US refinery strike covers a fifth of national capacity

The United Steelworkers union strike that hit Houston refineries has now spread to the largest US refinery.

Oil RefineryWorkers walked out of the Motiva Enterprise refinery in Port Arthur on 21 February shortly after midnight, according to Fuel Fix. The largest US refinery, a joint venture between Houston-based Shell Oil Co and the Saudi Aramco subsidiary Saudi Refining, has a capacity of 660,000-barrels-per-day, according to Market Watch.

The strikes also hit three plants owned by Motiva and Shell Oil in Louisiana, which began strikes on 22 February according to KSLA News.

With the strike in its fourth week, 15 plants, including 12 refineries, have been affected. Reuters reported that the 12 refineries accounted for a fifth of the national production capacity.

Union and industry negotiators continued attempts to work out a deal since the union's industry contract expired 1 February. Meanwhile strikers continued their fourth week of picketing in Houston after union negotiators spurned several industry offers.

According to Fuel Fix, several issues including amount of overtime workers had been asked to do, safety issues would need to be discussed and settled.

Meanwhile, the largest US refinery strike in 35 years entered its fourth week, Reuters reported.

Reuters citing sources familiar with the negotiations reported that talks were resumed but had halted again after nearly reaching an agreement on Friday.

According to USW International president Leo Gerard, the strikes were the result of the industry's bargaining tactics.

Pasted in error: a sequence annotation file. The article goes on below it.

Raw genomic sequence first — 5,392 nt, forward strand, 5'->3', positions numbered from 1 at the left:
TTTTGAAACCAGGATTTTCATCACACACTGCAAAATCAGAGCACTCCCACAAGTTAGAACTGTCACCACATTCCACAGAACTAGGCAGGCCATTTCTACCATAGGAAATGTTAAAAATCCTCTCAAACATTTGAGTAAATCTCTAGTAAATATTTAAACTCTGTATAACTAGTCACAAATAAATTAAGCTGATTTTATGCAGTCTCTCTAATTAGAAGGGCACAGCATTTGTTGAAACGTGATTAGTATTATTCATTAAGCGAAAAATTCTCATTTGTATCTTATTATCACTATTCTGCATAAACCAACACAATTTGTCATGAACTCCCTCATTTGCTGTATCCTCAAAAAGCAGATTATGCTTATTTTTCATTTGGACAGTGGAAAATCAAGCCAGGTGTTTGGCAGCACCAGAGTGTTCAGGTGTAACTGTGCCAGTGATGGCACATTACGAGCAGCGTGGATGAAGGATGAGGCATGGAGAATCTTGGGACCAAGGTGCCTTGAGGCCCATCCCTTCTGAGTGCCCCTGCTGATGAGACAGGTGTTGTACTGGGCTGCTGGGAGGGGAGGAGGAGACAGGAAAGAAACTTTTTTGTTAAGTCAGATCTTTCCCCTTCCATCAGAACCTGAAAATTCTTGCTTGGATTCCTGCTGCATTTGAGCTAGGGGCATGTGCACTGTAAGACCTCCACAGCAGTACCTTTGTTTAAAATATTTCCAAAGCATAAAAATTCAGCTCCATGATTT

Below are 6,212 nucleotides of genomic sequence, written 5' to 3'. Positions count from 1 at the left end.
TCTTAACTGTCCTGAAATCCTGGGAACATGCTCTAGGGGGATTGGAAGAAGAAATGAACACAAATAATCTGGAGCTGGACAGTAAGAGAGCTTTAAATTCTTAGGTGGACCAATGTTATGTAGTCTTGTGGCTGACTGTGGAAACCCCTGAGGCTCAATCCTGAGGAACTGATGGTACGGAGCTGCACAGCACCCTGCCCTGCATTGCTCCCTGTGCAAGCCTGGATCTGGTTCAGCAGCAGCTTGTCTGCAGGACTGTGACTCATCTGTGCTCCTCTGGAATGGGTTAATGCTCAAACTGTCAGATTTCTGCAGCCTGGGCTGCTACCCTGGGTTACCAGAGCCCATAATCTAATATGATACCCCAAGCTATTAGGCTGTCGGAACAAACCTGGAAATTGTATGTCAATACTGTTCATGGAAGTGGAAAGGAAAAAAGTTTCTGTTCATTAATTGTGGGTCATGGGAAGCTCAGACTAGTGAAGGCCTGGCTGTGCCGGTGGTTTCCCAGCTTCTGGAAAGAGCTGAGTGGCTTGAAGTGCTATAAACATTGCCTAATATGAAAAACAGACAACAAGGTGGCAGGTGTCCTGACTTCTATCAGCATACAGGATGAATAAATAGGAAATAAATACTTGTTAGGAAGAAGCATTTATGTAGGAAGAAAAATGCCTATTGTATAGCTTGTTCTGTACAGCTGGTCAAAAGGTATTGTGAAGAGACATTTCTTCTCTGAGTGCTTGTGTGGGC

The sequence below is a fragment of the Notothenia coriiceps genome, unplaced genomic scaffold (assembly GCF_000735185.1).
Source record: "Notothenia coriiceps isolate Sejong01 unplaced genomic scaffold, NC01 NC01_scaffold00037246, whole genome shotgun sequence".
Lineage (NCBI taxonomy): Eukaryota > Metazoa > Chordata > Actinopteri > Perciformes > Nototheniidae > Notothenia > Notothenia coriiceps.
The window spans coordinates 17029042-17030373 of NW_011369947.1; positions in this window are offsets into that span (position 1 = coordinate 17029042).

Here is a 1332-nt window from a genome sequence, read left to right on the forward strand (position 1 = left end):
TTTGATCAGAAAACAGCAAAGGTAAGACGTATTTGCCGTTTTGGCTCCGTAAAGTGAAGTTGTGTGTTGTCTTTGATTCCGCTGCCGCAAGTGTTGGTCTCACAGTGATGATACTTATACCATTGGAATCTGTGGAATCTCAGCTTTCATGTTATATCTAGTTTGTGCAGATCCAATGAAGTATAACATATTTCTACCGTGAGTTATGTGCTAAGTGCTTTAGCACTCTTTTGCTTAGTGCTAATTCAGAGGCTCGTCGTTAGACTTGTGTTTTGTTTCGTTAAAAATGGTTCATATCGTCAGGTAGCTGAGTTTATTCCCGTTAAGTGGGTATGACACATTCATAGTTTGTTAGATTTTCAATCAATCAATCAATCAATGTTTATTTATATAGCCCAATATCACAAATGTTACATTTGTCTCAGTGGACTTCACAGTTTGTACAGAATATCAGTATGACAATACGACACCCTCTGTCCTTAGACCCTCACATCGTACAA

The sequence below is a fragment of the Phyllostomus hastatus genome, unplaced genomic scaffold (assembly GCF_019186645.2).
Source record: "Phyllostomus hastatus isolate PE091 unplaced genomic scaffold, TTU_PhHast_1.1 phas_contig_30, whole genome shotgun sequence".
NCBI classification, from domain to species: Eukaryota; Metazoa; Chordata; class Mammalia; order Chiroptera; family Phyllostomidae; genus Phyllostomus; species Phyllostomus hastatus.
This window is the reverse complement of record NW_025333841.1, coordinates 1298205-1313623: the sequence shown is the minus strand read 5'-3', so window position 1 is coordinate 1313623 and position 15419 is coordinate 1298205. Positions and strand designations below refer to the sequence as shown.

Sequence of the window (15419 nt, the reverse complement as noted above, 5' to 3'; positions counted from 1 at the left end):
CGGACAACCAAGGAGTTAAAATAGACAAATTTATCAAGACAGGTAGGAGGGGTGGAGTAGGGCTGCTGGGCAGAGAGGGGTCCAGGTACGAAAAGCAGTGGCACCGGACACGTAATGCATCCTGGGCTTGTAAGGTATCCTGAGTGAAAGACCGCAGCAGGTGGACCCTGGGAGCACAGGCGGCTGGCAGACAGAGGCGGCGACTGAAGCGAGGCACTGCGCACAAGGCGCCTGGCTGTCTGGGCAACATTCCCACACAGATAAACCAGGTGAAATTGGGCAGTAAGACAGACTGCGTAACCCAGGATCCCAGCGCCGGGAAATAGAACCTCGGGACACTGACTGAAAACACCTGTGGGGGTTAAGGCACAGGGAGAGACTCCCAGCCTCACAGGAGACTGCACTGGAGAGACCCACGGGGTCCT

"The industry's refusal to meaningfully address safety issues through good-faith bargaining gave us no other option but to expand our work stoppage," Gerard said in a statement.

The two sides have not scheduled any further talks.

Sources familiar with the talks said Shell and the USW were nearing an agreement for a new contract on Friday night, but other oil companies were unwilling to accept the bargain.

According to a letter Shell sent to striking employees at its Deer Park, Texas, refinery and chemical plant, a copy of which Reuters said it had accessed, the company said the key sticking point was non-union contractors who performed daily maintenance, which the USW would like to see replaced with union workers.

The company, seeking flexibility, said in the letter, "Hiring flexibility is a proven way to protect our core Shell workforce and the long-term economic viability of our workforce. This strategy has served us all well, as we have not had to conduct any layoffs in decades."